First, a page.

Lady bugs are part of a rich organic gardening and farming heritage. A second grader can do a report about why they are important to our biodiversity and overall food supply. They get rid of numerous agricultural pests, including aphides and mites without posing other risk to human health. But while their bright red and black spots signify that they are toxic to predators, it turns out that Monsanto’s herbicide RoundUp and glyphosate-resistant crops are toxic to them. Cry1Ab toxins (B. thuringiensis) found in GMO crops are killing our lady bugs.
According to a study conducted by the Swiss Federal Institute of Technology and Institute of Integrative Biology:
“When repeating the feeding experiments with the Bt toxin Cry1Ab using a combined protocol of both previous studies, again, a lethal effect on A. bipunctata larvae was observed. ELISA tests with Bt-toxin fed larvae and pupae confirmed ingestion of the toxin.”
In this very same study it was found that Bt toxins increase lady bug mortality by killing their larvae. The toxin that was cross-bred with GM crops to be resistant to pests is also killing one of nature’s biggest pest controllers.
Bt toxins are prominent in genetically altered crops such as corn, soy, wheat, and others, called Cry1Ab – and they can be lethal. Not only do these cry-toxins target the kidney cells of developing human fetuses, but when Cry1Ab and Cry1Ac are combined with RoundUp, they can delay apoptosis of human cancer cells. What’s worse, glyphosate, the main ingredient in RoundUp, also causes necrosis – i.e. the death of human tissue, and this happens even when the substance is found in much smaller amounts than what is currently being used on our agricultural crops. The stuff is still carcinogenic in the parts per trillion range.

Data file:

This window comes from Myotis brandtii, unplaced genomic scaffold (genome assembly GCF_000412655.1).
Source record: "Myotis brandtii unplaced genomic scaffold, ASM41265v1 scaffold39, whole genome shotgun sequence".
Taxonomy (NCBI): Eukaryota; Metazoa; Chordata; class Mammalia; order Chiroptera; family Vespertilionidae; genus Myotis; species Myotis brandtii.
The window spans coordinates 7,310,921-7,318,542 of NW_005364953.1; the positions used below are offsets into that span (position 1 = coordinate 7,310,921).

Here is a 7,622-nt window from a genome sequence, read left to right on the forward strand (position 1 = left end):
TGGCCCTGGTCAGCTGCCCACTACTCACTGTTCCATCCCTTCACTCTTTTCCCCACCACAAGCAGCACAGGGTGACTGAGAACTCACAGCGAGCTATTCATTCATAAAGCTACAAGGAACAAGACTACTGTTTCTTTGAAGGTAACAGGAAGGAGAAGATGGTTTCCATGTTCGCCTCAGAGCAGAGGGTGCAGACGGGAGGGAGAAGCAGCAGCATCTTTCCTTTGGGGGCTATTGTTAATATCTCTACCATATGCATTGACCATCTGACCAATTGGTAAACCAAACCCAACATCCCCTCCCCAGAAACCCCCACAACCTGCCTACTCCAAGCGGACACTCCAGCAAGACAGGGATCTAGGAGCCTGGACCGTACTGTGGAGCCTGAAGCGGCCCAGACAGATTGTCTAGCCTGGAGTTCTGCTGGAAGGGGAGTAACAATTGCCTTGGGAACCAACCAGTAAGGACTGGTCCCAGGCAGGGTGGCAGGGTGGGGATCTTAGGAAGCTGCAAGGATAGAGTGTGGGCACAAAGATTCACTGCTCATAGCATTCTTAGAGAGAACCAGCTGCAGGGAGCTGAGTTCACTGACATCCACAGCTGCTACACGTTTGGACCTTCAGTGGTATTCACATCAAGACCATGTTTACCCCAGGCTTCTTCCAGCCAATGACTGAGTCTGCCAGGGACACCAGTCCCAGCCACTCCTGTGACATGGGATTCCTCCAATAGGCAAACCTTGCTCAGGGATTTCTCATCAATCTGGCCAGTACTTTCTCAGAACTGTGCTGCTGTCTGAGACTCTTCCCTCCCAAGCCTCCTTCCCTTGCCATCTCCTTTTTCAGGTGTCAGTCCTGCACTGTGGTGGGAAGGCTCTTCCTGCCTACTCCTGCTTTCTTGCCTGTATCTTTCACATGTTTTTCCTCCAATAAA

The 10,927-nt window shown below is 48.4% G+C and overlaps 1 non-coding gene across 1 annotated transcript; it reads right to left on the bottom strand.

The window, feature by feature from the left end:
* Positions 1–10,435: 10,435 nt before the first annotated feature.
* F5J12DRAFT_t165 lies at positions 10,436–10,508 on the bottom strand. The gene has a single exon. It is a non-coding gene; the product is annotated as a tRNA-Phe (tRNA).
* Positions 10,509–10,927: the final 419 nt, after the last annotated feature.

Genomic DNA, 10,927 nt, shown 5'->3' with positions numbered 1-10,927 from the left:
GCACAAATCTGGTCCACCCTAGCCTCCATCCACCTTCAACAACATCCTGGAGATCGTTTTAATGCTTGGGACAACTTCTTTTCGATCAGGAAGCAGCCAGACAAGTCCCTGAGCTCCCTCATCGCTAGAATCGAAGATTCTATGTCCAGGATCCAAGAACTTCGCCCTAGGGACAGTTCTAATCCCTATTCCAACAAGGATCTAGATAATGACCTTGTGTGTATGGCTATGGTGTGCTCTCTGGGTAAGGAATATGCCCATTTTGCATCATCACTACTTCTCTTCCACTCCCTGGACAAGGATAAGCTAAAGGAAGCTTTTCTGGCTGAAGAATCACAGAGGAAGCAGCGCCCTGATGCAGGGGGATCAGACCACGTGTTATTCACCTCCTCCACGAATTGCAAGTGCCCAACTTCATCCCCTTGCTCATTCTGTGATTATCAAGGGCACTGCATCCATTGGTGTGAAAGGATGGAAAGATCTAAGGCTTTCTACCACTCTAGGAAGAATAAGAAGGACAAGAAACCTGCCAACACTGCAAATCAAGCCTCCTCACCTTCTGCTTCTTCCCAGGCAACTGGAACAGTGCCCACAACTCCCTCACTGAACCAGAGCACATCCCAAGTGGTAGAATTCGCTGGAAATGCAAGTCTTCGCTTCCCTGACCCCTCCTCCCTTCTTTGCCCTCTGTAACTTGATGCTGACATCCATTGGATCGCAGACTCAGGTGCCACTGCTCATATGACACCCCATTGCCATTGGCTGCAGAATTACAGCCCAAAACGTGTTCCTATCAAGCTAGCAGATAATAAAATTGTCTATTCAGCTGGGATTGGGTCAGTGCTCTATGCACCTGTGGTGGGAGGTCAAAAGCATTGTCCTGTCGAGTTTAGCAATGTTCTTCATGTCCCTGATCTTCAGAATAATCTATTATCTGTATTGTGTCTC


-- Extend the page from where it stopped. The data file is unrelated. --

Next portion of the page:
If you want to save the lady bugs, don’t spray pesticides or herbicides on your plants. If you buy lady bugs commercially to disperse in your garden, you also need to provide them ample food by having lady-bug friendly plants (dill, fennel, dandelion, coriander, Hairy vetch, yarrow, butterfly weed) that they can dine on when they are done overwintering. You can also mix brewer’s yeast with a little sugar, honey, and warm water to offer them a respite before they start munching on the insects that would munch on the crops you’ve planted.
Christina Sarich is a humanitarian and freelance writer helping you to Wake up Your Sleepy Little Head, and See the Big Picture. Her blog is Yoga for the New World. Her latest book is Pharma Sutra: Healing the Body And Mind Through the Art of Yoga.